In the first set of measures subjects were asked to select the reference point that they: thought of first, paid most attention to, and compared other consequences to. In the second set they were asked their level of agreement (seven-point Likert Scale) with the assertion that they thought of a specific reference point first, and then asked to select the consequence that was most important to them when making their decision.

Multiple questions (first, attention, compare, and important) were used to explore the relationship between the reference point, and other (more familiar) points of interest. Previous research has established that the initial value (consequence) considered can serve as an anchor. If a value (consequence) serves as an anchor then other values (consequences) are being viewed relative to the initial value. If alternatives are being compared to a particular consequence then this consequence will both be attracting attention (i.e. mental processing effort will be focused on this consequence) and be important.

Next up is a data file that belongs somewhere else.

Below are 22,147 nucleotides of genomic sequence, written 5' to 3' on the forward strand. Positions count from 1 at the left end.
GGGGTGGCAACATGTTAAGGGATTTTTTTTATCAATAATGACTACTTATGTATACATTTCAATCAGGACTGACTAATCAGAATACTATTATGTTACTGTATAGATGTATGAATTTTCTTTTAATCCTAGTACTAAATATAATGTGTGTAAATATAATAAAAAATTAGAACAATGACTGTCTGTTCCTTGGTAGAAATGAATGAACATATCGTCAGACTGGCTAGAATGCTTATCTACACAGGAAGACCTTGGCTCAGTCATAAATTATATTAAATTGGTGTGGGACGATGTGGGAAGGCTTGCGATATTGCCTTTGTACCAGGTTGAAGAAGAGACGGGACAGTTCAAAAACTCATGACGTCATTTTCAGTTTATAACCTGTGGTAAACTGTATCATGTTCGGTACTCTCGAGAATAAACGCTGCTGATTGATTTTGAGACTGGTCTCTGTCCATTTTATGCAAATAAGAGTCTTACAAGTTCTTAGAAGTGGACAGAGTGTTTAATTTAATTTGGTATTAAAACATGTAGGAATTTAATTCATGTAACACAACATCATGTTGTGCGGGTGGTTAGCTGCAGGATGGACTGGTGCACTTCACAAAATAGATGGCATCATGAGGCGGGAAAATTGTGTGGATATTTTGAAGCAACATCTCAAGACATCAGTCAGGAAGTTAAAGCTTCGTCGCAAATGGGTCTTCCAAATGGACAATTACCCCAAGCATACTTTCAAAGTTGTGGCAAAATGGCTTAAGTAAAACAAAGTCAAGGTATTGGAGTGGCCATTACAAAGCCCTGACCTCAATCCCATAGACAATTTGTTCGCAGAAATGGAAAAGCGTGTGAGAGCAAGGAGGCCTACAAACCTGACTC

Ads. As noted above, previous research has concentrated upon investigating how the communicator's presentation of a problem influences framing and choice. In our study advertisements were used as the communicator-generated source of influence. Three advertisements were used, with one-third of the subjects seeing each one. The advertisements were presented in print form each, stressing one of the possible reference points (the loss of all one's possessions, the no loss/no gain state, and the loss of the premium) suggested by Slovic, Fischhoff and Lichtenstein (1982).

The advertisements were professionally created and produced to minimize the possibility of the results being biased by the quality of the ads. All ads contained illustrations, approximately the same length of copy, same size and type, and similar layouts. Evaluated by eight semantic differential style questions, the advertisements were checked to insure that they created the frame they sought to induce.